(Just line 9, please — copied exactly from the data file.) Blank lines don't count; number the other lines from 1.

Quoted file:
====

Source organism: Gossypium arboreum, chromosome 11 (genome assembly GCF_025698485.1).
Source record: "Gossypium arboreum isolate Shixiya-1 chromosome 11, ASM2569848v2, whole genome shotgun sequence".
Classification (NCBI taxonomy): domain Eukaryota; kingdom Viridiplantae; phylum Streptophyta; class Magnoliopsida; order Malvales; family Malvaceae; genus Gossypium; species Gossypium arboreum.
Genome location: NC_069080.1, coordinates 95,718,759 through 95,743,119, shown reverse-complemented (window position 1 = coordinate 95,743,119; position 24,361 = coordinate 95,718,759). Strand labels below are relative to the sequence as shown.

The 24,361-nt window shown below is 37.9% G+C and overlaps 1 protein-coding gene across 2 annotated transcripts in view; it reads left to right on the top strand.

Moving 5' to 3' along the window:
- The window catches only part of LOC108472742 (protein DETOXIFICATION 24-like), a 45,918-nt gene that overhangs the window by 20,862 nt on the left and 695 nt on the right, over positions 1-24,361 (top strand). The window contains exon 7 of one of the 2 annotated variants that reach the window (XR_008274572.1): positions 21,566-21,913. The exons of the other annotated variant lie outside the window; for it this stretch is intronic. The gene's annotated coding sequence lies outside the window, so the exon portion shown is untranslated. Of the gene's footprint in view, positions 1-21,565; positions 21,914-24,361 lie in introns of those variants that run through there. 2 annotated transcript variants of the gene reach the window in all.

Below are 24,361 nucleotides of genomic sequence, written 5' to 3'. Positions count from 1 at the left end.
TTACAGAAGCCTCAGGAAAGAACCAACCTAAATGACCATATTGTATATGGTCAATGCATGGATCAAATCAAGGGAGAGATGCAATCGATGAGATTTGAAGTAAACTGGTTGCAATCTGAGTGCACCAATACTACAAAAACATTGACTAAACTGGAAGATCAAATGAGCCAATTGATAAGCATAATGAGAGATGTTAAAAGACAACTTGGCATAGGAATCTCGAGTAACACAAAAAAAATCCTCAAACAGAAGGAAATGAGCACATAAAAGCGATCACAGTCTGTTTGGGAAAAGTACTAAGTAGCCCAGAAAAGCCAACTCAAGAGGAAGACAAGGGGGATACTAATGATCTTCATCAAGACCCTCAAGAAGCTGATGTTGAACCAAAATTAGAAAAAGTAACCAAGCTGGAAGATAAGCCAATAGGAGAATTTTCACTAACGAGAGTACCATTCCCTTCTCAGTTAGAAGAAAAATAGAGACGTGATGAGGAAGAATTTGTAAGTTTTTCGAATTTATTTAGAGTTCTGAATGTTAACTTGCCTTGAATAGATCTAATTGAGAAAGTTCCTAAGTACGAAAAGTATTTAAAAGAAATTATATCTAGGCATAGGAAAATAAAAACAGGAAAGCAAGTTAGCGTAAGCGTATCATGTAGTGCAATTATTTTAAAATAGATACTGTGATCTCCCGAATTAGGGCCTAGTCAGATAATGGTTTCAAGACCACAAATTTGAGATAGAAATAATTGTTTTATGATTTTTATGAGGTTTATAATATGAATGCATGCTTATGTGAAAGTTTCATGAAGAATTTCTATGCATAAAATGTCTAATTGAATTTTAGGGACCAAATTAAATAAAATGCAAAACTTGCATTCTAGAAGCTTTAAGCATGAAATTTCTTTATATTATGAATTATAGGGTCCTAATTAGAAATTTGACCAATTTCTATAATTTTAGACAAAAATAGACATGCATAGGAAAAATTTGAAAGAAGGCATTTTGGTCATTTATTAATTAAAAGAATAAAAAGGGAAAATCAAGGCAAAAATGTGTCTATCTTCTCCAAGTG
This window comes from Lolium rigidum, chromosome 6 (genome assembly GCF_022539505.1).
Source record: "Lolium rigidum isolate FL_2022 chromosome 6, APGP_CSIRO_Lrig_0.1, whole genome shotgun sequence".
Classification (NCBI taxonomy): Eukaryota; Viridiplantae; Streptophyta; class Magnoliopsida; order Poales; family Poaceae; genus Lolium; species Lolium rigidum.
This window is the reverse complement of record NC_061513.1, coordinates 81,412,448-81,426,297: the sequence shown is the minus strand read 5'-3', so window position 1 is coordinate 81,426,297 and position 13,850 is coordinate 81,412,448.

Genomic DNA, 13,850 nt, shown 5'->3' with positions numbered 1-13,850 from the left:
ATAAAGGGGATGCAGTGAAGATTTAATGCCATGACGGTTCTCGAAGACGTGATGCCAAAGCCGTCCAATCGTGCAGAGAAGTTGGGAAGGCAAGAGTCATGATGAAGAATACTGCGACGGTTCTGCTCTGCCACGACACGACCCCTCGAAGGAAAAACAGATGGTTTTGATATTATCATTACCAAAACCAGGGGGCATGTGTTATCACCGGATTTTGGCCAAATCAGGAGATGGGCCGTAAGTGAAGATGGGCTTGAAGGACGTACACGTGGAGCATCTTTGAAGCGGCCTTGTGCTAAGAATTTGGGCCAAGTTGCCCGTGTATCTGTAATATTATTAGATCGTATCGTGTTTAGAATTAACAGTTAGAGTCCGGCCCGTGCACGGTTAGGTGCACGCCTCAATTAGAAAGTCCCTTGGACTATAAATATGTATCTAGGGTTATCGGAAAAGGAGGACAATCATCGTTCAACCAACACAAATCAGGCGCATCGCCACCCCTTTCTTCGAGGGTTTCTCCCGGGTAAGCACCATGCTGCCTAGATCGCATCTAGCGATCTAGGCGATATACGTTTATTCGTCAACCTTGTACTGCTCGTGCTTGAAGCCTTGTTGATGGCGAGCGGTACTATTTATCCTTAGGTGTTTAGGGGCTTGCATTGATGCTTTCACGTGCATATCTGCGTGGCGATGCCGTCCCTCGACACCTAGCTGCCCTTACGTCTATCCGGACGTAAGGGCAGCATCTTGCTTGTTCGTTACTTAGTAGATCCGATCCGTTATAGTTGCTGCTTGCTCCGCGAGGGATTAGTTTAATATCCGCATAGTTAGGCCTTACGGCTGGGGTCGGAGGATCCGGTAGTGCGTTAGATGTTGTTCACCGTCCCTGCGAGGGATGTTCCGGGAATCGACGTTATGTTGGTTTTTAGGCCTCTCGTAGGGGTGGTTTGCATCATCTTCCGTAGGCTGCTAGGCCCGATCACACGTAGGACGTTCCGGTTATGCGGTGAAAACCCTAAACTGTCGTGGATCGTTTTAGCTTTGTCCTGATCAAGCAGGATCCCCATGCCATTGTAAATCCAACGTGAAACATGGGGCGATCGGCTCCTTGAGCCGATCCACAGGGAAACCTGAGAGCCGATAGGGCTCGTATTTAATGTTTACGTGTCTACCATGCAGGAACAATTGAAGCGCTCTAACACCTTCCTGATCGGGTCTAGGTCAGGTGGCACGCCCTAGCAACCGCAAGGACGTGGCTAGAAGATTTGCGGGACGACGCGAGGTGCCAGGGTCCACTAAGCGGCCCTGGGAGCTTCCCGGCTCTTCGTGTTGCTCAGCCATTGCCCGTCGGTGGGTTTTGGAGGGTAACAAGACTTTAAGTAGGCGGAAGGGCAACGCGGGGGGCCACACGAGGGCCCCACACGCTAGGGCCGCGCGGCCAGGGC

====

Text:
TTACAGAAGCCTCAGGAAAGAACCAACCTAAATGACCATATTGTATATGGTCAATGCATGGATCAAATCAAGGGAGAGATGCAATCGATGAGATTTGAAGTAAACTGGTTGCAATCTGAGTGCACCAATACTACAAAAACATTGACTAAACTGGAAGATCAAATGAGCCAATTGATAAGCATAATGAGAGATGTTAAAAGACAACTTGGCATAGGAATCTCGAGTAACACAAAAAAAATCCTCAAACAGAAGGAAATGAGCACATAAAAGCGATCACAGTCTGTTTGGGAAAAGTACTAAGTAGCCCAGAAAAGCCAACTCAAGAGGAAGACAAGGGGGATACTAATGATCTTCATCAAGACCCTCAAGAAGCTGATGTTGAACCAAAATTAGAAAAAGTAACCAAGCTGGAAGATAAGCCAATAGGAGAATTTTCACTAACGAGAGTACCATTCCCTTCTCAGTTAGAAGAAAAATAGAGACGTGATGAGGAAGAATTTGTAAGTTTTTCGAATTTATTTAGAGTTCTGAATGTTAACTTGCCTTGAATAGATCTAATTGAGAAAGTTCCTAAGTACGAAAAGTATTTAAAAGAAATTATATCTAGGCATAGGAAAATAAAAACAGGAAAGCAAGTTAGCGTAAGCGTATCATGTAGTGCAATTATTTTAAAATAGATACTGTGATCTCCCGAATTAGGGCCTAGTCAGATAATGGTTTCAAGACCACAAATTTGAGATAGAAATAATTGTTTTATGATTTTTATGAGGTTTATAATATGAATGCATGCTTATGTGAAAGTTTCATGAAGAATTTCTATGCATAAAATGTCTAATTGAATTTTAGGGACCAAATTAAATAAAATGCAAAACTTGCATTCTAGAAGCTTTAAGCATGAAATTTCTTTATATTATGAATTATAGGGTCCTAATTAGAAATTTGACCAATTTCTATAATTTTAGACAAAAATAGACATGCATAGGAAAAATTTGAAAGAAGGCATTTTGGTCATTTATTAATTAAAAGAATAAAAAGGGAAAATCAAGGCAAAAATGTGTCTATCTTCTCCAAGTG